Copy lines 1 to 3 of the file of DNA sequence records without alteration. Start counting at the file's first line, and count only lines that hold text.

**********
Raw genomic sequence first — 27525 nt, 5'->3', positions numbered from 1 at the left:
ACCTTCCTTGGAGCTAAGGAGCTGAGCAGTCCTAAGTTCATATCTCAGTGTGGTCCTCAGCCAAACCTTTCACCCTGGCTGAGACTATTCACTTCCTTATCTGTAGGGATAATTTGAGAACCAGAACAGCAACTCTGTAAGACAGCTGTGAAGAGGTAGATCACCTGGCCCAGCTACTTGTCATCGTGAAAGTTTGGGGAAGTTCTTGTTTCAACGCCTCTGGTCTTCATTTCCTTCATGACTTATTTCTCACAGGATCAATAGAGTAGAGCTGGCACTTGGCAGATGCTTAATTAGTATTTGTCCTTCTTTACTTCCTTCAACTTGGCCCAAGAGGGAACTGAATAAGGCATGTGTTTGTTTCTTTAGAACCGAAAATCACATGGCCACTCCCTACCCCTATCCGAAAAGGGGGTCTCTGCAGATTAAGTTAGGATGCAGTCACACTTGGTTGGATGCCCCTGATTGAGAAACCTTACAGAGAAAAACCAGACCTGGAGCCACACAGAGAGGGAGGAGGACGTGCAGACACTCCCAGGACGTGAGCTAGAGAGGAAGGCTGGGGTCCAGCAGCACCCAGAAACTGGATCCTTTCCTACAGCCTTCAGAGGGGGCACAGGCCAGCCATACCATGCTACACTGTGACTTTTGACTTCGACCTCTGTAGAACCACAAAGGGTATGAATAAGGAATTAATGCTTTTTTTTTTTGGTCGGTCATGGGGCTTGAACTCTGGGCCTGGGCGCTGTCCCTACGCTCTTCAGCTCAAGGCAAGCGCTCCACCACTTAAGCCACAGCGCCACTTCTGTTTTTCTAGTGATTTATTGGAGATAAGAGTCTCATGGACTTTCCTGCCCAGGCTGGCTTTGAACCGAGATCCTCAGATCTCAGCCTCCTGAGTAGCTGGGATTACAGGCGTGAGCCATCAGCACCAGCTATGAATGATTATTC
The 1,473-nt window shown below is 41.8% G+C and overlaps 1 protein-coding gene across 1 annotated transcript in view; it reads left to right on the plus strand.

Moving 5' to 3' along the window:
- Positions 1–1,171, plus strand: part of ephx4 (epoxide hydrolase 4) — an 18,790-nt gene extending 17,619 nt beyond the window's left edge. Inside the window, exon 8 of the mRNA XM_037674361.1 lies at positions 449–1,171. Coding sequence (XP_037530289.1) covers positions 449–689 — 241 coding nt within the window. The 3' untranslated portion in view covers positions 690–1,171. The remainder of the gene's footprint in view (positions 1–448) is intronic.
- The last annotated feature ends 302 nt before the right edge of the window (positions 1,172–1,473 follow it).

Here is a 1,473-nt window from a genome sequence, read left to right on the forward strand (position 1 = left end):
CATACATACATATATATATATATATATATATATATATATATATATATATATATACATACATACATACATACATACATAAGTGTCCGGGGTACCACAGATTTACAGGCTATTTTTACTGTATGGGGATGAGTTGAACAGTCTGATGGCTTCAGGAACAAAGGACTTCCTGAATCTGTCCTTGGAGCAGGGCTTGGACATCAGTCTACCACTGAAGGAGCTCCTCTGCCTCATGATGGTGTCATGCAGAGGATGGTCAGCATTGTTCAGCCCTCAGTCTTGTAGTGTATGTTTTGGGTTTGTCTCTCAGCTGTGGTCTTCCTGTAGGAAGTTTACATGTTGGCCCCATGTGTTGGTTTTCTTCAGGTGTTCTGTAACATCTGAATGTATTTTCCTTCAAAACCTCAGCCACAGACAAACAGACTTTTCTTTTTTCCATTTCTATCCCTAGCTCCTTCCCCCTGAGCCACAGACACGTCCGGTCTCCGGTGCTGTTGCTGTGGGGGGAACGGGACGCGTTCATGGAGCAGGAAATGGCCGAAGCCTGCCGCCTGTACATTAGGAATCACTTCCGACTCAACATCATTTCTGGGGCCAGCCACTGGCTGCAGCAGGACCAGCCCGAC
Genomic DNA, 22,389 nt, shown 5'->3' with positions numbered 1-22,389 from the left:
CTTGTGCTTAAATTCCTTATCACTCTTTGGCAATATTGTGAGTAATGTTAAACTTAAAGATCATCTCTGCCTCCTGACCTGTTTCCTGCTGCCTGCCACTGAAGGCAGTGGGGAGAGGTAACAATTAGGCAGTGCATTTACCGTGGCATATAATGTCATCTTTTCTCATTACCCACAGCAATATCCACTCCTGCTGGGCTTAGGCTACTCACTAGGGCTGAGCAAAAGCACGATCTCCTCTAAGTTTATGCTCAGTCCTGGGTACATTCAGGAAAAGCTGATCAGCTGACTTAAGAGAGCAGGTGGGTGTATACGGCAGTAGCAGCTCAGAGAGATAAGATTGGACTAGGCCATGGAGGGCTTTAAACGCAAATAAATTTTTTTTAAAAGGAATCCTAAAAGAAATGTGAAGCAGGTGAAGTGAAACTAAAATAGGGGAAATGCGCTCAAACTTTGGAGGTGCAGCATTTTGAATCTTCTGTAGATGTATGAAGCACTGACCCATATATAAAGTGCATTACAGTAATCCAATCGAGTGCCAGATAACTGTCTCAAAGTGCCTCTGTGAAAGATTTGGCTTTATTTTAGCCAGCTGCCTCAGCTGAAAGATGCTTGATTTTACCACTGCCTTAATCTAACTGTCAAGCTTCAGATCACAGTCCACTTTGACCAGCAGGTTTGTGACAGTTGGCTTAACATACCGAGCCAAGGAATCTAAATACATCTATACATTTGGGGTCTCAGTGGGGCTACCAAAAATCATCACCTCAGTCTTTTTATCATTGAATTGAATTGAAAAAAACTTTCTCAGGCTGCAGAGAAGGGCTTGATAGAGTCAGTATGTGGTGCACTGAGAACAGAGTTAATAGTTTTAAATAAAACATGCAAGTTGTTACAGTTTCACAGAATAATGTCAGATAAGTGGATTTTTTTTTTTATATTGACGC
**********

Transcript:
Raw genomic sequence first — 27525 nt, 5'->3', positions numbered from 1 at the left:
ACCTTCCTTGGAGCTAAGGAGCTGAGCAGTCCTAAGTTCATATCTCAGTGTGGTCCTCAGCCAAACCTTTCACCCTGGCTGAGACTATTCACTTCCTTATCTGTAGGGATAATTTGAGAACCAGAACAGCAACTCTGTAAGACAGCTGTGAAGAGGTAGATCACCTGGCCCAGCTACTTGTCATCGTGAAAGTTTGGGGAAGTTCTTGTTTCAACGCCTCTGGTCTTCATTTCCTTCATGACTTATTTCTCACAGGATCAATAGAGTAGAGCTGGCACTTGGCAGATGCTTAATTAGTATTTGTCCTTCTTTACTTCCTTCAACTTGGCCCAAGAGGGAACTGAATAAGGCATGTGTTTGTTTCTTTAGAACCGAAAATCACATGGCCACTCCCTACCCCTATCCGAAAAGGGGGTCTCTGCAGATTAAGTTAGGATGCAGTCACACTTGGTTGGATGCCCCTGATTGAGAAACCTTACAGAGAAAAACCAGACCTGGAGCCACACAGAGAGGGAGGAGGACGTGCAGACACTCCCAGGACGTGAGCTAGAGAGGAAGGCTGGGGTCCAGCAGCACCCAGAAACTGGATCCTTTCCTACAGCCTTCAGAGGGGGCACAGGCCAGCCATACCATGCTACACTGTGACTTTTGACTTCGACCTCTGTAGAACCACAAAGGGTATGAATAAGGAATTAATGCTTTTTTTTTTTGGTCGGTCATGGGGCTTGAACTCTGGGCCTGGGCGCTGTCCCTACGCTCTTCAGCTCAAGGCAAGCGCTCCACCACTTAAGCCACAGCGCCACTTCTGTTTTTCTAGTGATTTATTGGAGATAAGAGTCTCATGGACTTTCCTGCCCAGGCTGGCTTTGAACCGAGATCCTCAGATCTCAGCCTCCTGAGTAGCTGGGATTACAGGCGTGAGCCATCAGCACCAGCTATGAATGATTATTC
The 1,473-nt window shown below is 41.8% G+C and overlaps 1 protein-coding gene across 1 annotated transcript in view; it reads left to right on the plus strand.